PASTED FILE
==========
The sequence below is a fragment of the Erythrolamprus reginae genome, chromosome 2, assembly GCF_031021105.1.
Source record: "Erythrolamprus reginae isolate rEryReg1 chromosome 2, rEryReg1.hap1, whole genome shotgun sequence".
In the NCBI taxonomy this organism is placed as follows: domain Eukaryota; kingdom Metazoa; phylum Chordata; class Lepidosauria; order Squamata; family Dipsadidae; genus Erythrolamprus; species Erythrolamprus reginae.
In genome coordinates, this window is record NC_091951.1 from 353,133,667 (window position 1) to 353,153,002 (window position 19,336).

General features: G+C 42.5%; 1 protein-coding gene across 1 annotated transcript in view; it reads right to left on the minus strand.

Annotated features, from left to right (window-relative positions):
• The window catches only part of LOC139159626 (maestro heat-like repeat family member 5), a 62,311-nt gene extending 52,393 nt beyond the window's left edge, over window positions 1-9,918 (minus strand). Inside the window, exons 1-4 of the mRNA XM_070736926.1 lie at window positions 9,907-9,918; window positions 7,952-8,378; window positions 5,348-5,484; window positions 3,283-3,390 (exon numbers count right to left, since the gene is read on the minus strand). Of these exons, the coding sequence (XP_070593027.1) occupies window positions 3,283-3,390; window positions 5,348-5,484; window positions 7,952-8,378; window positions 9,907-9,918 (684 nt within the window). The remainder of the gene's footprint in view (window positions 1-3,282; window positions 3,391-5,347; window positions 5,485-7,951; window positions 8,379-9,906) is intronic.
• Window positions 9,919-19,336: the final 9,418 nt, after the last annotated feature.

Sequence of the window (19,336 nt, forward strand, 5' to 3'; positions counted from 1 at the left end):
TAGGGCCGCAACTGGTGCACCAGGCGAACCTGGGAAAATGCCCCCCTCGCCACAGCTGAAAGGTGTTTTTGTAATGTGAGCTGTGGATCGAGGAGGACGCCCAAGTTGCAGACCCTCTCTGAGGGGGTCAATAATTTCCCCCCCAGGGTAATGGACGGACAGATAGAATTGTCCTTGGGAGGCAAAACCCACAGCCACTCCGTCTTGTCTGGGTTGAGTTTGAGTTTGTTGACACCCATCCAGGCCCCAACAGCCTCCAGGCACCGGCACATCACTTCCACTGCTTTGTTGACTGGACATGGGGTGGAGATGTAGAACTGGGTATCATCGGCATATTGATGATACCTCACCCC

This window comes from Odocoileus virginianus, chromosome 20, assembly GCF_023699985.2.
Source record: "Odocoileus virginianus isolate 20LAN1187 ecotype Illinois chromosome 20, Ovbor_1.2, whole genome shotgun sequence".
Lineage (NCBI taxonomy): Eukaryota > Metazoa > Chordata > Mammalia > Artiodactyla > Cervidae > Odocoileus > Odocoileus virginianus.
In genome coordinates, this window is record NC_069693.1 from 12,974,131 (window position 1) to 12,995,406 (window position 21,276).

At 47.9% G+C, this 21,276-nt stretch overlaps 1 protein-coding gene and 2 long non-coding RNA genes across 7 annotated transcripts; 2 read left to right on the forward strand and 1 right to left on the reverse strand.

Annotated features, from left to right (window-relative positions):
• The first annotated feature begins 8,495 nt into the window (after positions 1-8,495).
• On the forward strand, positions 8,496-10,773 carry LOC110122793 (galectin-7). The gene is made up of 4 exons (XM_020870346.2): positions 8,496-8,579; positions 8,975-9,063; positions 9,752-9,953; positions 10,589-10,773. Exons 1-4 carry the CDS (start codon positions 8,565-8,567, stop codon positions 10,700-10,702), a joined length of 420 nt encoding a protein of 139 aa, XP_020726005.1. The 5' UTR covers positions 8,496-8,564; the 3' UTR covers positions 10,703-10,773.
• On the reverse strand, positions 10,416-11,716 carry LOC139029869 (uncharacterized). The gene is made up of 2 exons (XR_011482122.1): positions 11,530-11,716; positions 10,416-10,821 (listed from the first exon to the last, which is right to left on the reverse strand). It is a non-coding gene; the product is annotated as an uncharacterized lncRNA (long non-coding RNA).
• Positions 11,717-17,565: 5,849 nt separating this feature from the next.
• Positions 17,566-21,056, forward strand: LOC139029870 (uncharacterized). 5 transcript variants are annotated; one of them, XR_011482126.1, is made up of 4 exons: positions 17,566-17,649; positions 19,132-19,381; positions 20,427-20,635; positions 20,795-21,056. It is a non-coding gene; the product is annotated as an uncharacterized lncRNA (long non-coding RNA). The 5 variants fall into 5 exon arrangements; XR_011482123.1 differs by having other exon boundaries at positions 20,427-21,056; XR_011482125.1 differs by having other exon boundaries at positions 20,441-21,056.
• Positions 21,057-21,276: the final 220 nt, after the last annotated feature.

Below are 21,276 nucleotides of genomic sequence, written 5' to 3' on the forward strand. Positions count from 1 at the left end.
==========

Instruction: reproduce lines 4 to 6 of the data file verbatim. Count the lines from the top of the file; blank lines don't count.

In genome coordinates, this window is record NC_091951.1 from 353,133,667 (window position 1) to 353,153,002 (window position 19,336).

General features: G+C 42.5%; 1 protein-coding gene across 1 annotated transcript in view; it reads right to left on the minus strand.

Annotated features, from left to right (window-relative positions):